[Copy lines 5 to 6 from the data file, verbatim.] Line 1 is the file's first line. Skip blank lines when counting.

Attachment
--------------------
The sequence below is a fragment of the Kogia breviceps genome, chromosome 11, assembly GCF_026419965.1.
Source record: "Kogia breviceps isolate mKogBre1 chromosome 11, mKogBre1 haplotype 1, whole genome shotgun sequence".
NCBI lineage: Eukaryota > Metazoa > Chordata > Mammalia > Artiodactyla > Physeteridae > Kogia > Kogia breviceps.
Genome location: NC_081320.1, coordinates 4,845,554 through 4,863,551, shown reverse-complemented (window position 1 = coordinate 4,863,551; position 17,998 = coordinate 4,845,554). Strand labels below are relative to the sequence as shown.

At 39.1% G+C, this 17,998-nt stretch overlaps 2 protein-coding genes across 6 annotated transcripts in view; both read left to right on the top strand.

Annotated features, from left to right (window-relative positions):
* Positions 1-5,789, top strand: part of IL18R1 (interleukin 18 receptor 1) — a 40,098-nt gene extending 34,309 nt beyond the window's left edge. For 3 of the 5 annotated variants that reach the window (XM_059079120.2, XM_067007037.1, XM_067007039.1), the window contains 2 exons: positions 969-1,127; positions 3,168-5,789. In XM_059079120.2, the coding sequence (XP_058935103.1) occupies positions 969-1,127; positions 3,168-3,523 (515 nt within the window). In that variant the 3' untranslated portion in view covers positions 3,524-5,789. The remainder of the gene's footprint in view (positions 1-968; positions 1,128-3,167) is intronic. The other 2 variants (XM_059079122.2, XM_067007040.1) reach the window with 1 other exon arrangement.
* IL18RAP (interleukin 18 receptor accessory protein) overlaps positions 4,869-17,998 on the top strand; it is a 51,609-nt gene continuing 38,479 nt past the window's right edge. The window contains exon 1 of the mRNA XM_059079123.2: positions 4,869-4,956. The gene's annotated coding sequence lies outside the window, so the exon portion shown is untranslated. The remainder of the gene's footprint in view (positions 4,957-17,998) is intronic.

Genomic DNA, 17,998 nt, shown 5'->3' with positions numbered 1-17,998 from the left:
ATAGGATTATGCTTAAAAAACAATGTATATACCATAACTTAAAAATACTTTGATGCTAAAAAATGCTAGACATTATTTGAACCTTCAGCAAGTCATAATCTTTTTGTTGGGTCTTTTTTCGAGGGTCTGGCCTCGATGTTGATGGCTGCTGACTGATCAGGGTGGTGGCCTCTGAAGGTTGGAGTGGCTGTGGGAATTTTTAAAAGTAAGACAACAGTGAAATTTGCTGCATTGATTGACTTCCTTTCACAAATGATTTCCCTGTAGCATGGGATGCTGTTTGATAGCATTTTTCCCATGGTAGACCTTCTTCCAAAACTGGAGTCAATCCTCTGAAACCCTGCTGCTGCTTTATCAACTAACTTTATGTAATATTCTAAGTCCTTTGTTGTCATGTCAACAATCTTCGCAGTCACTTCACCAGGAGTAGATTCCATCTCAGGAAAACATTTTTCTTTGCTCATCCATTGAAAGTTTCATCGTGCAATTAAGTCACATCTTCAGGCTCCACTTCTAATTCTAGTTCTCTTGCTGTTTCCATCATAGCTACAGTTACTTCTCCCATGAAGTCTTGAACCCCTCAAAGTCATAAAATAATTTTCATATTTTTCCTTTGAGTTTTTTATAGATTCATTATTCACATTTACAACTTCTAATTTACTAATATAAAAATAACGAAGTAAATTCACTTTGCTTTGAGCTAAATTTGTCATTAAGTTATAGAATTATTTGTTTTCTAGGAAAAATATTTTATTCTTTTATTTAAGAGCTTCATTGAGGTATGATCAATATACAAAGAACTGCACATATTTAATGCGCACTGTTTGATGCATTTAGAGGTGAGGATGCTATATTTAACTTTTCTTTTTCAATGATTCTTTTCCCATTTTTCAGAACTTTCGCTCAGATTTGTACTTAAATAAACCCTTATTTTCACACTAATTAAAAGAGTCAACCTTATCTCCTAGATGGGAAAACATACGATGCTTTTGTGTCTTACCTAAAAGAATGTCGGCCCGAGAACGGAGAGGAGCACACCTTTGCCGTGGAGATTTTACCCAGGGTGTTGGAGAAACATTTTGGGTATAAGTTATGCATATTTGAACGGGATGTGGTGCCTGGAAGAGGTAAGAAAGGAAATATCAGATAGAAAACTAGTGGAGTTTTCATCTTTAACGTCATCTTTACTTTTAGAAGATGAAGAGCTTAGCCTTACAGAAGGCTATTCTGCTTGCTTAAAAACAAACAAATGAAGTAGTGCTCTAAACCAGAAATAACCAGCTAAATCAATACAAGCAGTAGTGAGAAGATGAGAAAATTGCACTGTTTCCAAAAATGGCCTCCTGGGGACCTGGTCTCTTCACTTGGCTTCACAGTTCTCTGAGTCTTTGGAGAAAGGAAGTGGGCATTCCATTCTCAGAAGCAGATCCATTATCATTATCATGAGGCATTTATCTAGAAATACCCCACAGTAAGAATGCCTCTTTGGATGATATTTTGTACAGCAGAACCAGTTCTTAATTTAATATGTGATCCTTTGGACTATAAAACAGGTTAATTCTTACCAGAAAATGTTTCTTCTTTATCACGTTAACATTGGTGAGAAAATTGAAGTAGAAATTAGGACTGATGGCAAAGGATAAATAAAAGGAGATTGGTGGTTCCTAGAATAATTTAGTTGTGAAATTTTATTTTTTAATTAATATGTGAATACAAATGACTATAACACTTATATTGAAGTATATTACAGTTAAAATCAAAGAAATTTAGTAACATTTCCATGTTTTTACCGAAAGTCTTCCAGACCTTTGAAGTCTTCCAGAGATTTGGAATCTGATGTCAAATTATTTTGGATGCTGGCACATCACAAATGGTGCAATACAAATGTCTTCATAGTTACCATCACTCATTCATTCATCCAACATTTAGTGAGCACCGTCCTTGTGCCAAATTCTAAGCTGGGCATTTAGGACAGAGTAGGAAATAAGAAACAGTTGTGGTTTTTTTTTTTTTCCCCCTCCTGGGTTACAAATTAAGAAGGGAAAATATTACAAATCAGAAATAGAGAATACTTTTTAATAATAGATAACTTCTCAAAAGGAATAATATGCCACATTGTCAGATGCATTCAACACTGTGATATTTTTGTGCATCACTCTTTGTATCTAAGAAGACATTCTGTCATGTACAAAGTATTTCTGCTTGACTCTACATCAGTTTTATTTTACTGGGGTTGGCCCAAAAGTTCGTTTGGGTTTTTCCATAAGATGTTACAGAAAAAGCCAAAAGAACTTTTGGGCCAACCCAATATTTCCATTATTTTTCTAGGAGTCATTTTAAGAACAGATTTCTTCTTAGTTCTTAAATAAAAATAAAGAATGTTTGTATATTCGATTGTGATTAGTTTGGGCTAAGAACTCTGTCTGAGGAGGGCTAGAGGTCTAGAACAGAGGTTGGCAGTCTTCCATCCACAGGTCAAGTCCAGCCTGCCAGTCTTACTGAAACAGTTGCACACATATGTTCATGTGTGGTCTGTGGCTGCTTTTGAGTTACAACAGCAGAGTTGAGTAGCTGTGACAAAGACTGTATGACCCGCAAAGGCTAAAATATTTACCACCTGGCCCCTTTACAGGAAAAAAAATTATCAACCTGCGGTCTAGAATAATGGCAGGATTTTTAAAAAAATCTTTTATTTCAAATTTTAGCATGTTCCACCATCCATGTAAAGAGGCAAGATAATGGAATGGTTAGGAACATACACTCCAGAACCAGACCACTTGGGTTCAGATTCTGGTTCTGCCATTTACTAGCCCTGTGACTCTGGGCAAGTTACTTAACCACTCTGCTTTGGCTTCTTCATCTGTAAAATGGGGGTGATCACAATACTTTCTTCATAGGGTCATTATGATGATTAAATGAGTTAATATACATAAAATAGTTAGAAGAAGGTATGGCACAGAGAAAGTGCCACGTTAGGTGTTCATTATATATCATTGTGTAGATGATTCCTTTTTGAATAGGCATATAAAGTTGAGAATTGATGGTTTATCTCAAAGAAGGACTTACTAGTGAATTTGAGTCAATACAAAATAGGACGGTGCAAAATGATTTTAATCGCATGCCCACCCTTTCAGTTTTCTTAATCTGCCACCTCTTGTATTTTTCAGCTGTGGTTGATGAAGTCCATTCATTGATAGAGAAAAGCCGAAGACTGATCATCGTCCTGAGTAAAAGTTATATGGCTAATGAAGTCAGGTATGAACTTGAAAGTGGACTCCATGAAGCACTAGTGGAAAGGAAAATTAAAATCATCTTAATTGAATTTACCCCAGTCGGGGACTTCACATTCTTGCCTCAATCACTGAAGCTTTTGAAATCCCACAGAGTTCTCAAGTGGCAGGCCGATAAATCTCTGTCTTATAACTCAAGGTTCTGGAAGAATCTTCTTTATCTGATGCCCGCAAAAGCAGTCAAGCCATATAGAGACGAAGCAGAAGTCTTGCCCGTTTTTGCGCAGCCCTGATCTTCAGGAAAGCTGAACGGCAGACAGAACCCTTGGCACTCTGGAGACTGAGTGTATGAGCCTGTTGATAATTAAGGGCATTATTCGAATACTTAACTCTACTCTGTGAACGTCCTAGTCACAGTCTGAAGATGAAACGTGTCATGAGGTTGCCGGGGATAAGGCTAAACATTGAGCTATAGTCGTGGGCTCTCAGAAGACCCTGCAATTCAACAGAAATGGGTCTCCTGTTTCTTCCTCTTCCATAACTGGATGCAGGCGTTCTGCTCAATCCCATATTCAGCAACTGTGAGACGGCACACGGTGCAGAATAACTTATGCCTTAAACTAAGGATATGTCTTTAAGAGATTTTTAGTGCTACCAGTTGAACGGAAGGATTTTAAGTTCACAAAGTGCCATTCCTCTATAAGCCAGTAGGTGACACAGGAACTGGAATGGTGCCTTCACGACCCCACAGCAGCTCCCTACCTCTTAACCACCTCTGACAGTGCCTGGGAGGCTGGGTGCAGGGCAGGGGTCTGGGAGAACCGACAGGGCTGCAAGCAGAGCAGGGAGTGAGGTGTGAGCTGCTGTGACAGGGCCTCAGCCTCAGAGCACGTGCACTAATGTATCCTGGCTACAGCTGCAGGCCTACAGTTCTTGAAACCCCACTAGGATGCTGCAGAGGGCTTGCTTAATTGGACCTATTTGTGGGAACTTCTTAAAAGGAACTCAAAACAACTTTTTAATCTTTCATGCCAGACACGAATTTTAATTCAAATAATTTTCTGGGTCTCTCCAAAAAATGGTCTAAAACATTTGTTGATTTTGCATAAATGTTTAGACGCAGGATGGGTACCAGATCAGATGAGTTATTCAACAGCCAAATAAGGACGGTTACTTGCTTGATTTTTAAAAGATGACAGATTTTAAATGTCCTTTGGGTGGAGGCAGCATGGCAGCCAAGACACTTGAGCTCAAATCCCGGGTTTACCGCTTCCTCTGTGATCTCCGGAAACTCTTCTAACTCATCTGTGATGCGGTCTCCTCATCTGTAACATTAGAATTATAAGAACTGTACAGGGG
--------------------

At 39.1% G+C, this 17,998-nt stretch overlaps 2 protein-coding genes across 6 annotated transcripts in view; both read left to right on the top strand.

Annotated features, from left to right (window-relative positions):